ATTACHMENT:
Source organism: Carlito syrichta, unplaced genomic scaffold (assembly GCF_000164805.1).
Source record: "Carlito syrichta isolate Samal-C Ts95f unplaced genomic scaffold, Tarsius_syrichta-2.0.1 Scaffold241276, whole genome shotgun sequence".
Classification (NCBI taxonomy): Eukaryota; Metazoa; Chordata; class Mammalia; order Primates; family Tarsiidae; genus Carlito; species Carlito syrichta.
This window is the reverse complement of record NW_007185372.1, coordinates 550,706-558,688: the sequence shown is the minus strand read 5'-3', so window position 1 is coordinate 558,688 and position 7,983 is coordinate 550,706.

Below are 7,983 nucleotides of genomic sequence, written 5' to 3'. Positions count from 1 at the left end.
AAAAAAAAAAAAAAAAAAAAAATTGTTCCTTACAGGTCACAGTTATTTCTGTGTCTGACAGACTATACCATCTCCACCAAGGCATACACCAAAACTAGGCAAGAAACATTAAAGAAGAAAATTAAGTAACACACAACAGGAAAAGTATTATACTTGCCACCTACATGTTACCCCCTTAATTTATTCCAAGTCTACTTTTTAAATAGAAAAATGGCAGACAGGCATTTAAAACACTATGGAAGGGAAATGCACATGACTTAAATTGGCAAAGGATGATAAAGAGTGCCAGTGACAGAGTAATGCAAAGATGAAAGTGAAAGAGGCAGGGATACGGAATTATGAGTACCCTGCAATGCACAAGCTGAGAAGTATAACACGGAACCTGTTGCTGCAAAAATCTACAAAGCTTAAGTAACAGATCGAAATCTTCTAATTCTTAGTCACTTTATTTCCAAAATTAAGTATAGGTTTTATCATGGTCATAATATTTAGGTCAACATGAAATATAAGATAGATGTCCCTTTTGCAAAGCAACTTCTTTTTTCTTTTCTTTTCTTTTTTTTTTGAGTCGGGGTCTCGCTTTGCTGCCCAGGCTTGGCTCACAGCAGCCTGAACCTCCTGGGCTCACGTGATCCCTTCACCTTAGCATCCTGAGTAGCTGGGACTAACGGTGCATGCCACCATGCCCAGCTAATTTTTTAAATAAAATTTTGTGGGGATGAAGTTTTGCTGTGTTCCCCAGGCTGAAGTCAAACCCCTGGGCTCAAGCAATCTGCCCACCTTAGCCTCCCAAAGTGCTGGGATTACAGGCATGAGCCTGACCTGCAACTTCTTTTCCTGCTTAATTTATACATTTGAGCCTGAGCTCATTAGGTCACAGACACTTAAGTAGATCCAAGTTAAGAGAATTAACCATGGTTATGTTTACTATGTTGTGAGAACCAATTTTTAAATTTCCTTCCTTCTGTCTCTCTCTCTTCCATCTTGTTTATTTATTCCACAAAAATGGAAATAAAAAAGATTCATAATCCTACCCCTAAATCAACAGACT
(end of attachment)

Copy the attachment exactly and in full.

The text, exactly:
Source organism: Carlito syrichta, unplaced genomic scaffold (assembly GCF_000164805.1).
Source record: "Carlito syrichta isolate Samal-C Ts95f unplaced genomic scaffold, Tarsius_syrichta-2.0.1 Scaffold241276, whole genome shotgun sequence".
Classification (NCBI taxonomy): Eukaryota; Metazoa; Chordata; class Mammalia; order Primates; family Tarsiidae; genus Carlito; species Carlito syrichta.
This window is the reverse complement of record NW_007185372.1, coordinates 550,706-558,688: the sequence shown is the minus strand read 5'-3', so window position 1 is coordinate 558,688 and position 7,983 is coordinate 550,706.

Below are 7,983 nucleotides of genomic sequence, written 5' to 3'. Positions count from 1 at the left end.
AAAAAAAAAAAAAAAAAAAAAATTGTTCCTTACAGGTCACAGTTATTTCTGTGTCTGACAGACTATACCATCTCCACCAAGGCATACACCAAAACTAGGCAAGAAACATTAAAGAAGAAAATTAAGTAACACACAACAGGAAAAGTATTATACTTGCCACCTACATGTTACCCCCTTAATTTATTCCAAGTCTACTTTTTAAATAGAAAAATGGCAGACAGGCATTTAAAACACTATGGAAGGGAAATGCACATGACTTAAATTGGCAAAGGATGATAAAGAGTGCCAGTGACAGAGTAATGCAAAGATGAAAGTGAAAGAGGCAGGGATACGGAATTATGAGTACCCTGCAATGCACAAGCTGAGAAGTATAACACGGAACCTGTTGCTGCAAAAATCTACAAAGCTTAAGTAACAGATCGAAATCTTCTAATTCTTAGTCACTTTATTTCCAAAATTAAGTATAGGTTTTATCATGGTCATAATATTTAGGTCAACATGAAATATAAGATAGATGTCCCTTTTGCAAAGCAACTTCTTTTTTCTTTTCTTTTCTTTTTTTTTTGAGTCGGGGTCTCGCTTTGCTGCCCAGGCTTGGCTCACAGCAGCCTGAACCTCCTGGGCTCACGTGATCCCTTCACCTTAGCATCCTGAGTAGCTGGGACTAACGGTGCATGCCACCATGCCCAGCTAATTTTTTAAATAAAATTTTGTGGGGATGAAGTTTTGCTGTGTTCCCCAGGCTGAAGTCAAACCCCTGGGCTCAAGCAATCTGCCCACCTTAGCCTCCCAAAGTGCTGGGATTACAGGCATGAGCCTGACCTGCAACTTCTTTTCCTGCTTAATTTATACATTTGAGCCTGAGCTCATTAGGTCACAGACACTTAAGTAGATCCAAGTTAAGAGAATTAACCATGGTTATGTTTACTATGTTGTGAGAACCAATTTTTAAATTTCCTTCCTTCTGTCTCTCTCTCTTCCATCTTGTTTATTTATTCCACAAAAATGGAAATAAAAAAGATTCATAATCCTACCCCTAAATCAACAGACT